Why Data Center Uptime Matters in a Global Business WorldAugust 21, 2019
As more businesses become globally active, they will need to define their business as multilocal to sustain customer loyalty across regions via support of their cloud and data center strategies. This makes uptime and the choice of data center tiers a vital aspect of fulfilling customer expectations and their global employees.
The need for maximum uptime goes beyond ecommerce to businesses operating in B2B as well as B2C sectors. Most businesses operating globally rely on a Tier 3 data center to provide services and application access to a customer base and distributed workforce. Understanding why data center uptime is so important to globally operating SMBs and enterprises starts with understanding of Tier 3 data center requirements.
Data center tiers one through four are a standard way data centers are ranked for potential infrastructure performance (uptime). The higher ranking of 3 provides a greater guarantee of uptime than lower ranking data centers. As defined by the Uptime Institute, Tier 3 data centers have met the certification for a 99.982% uptime percentage per year.
That translates to a maximum total yearly downtime of 94.6 minutes or 1.5768 hours, which is low enough to meet the needs of businesses relying on mission-critical applications. A data center provider holding a Tier 3 certification can ensure what is known concurrent maintainability.
A data center meeting Tier 3 data center requirements has two power distribution paths to customers’ equipment, which allows the loss of one path without impacting operations. The data center will therefore have dual uninterrupted power supply (UPS) feeds to every cabinet. That also includes N+1 UPS systems, power generators ,and cooling systems to ensure sustained, reliable operations in the event of a utility power failure.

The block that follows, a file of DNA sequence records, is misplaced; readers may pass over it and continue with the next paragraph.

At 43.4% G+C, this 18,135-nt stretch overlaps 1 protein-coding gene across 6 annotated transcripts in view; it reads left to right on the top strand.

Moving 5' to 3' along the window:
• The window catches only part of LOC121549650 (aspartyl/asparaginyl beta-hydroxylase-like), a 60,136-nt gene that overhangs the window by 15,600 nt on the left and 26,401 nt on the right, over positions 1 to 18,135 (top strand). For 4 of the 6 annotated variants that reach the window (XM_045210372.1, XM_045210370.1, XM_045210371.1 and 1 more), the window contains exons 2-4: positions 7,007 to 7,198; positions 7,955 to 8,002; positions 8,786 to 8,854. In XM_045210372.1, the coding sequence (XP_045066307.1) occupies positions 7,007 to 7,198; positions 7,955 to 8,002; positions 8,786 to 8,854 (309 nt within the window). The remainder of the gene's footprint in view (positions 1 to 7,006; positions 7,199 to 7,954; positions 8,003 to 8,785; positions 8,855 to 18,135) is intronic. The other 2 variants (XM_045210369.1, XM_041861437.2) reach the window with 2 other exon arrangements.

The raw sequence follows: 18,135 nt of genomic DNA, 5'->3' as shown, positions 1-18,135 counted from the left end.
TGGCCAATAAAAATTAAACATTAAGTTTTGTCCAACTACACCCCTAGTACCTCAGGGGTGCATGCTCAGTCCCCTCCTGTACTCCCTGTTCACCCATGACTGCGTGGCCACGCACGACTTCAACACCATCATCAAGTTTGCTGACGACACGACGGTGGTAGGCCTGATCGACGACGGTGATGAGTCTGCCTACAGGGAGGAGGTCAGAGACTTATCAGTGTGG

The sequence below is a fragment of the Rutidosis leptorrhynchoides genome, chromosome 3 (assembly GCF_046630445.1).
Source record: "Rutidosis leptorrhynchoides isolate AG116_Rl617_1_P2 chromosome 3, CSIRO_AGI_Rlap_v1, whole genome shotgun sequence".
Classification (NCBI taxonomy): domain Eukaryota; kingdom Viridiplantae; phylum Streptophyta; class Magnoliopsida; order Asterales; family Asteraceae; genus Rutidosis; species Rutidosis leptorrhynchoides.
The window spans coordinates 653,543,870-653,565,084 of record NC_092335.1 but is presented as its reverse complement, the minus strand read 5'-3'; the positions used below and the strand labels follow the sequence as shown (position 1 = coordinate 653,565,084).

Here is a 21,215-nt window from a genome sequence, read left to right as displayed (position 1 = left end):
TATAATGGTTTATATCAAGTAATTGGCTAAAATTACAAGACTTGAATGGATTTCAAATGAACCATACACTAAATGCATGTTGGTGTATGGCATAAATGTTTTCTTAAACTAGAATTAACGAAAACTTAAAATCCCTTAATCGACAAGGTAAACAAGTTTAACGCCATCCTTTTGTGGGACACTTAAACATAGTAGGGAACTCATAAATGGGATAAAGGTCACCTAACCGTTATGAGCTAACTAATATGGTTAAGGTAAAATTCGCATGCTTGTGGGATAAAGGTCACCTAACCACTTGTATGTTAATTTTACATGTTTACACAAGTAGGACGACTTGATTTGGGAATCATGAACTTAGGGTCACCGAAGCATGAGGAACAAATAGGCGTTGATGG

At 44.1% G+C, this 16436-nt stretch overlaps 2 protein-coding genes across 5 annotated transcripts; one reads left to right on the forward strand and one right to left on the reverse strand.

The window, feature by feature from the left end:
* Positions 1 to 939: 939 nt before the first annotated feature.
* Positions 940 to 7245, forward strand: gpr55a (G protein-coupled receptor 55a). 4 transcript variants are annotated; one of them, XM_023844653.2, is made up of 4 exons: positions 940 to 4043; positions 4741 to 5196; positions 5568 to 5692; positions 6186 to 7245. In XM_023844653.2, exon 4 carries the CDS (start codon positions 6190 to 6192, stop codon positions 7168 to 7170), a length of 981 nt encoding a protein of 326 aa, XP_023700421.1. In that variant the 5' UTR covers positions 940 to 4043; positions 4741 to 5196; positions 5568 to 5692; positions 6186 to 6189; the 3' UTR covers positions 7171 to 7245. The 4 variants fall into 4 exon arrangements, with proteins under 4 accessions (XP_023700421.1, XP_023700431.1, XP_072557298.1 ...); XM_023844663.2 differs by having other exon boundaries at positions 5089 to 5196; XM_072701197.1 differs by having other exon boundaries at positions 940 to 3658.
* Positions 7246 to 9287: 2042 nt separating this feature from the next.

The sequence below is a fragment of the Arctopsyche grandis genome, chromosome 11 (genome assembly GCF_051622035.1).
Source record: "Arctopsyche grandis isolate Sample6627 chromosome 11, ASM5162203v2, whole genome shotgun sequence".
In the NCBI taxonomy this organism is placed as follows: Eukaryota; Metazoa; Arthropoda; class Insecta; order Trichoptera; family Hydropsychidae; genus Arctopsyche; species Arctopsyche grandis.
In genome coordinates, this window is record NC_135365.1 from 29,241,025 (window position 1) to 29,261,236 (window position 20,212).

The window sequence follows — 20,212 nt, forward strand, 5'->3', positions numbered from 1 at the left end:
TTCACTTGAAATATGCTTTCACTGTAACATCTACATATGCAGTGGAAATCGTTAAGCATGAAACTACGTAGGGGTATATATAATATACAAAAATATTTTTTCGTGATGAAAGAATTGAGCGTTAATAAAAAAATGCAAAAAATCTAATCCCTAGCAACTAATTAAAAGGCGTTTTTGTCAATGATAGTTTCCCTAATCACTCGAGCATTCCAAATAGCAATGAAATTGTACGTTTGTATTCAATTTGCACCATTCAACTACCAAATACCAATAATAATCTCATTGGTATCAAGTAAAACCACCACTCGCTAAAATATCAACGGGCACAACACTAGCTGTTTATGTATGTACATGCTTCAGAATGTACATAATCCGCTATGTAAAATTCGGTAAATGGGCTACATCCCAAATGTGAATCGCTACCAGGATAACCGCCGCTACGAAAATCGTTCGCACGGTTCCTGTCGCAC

This redundancy is critical for any business requiring constant access to mission-critical applications serving a distributed enterprise/workforce and a global customer base. Besides the need for constant application access, many businesses have also made the leap to IoT for a variety of uses including supply chain logistics , omni-channel/touchpoint marketing data support and its ability to support new lines of business.
While there are many other ways IoT is applied across these global businesses, it is the data analytics derived from IoT sensors that are the critical component to customer services fulfillment, monitoring, management, and satisfaction. By partnering with a Tier 3 data center boasting broad cloud and data center connectivity, these businesses gain access to real-time data for actionable decisions.
Another important aspect of choosing a data center provider with the best data center tiers is the need for disaster recovery (DR) in the event of business downtime from man-made or natural disasters. In the digital age where cyber-attacks are the main culprit of downtime, the connection between DR services site choices and uptime derived from a Tier 3 data center are clear.
For any business operating globally, understanding Tier 3 data center requirements will clearly show what uptime means for operational stability and growth. At Telehouse, we’ve made it our business to provide customers with services and certifications that poise them for global operating efficiency. That’s why we make our data center tier-level guide available as part of our mission.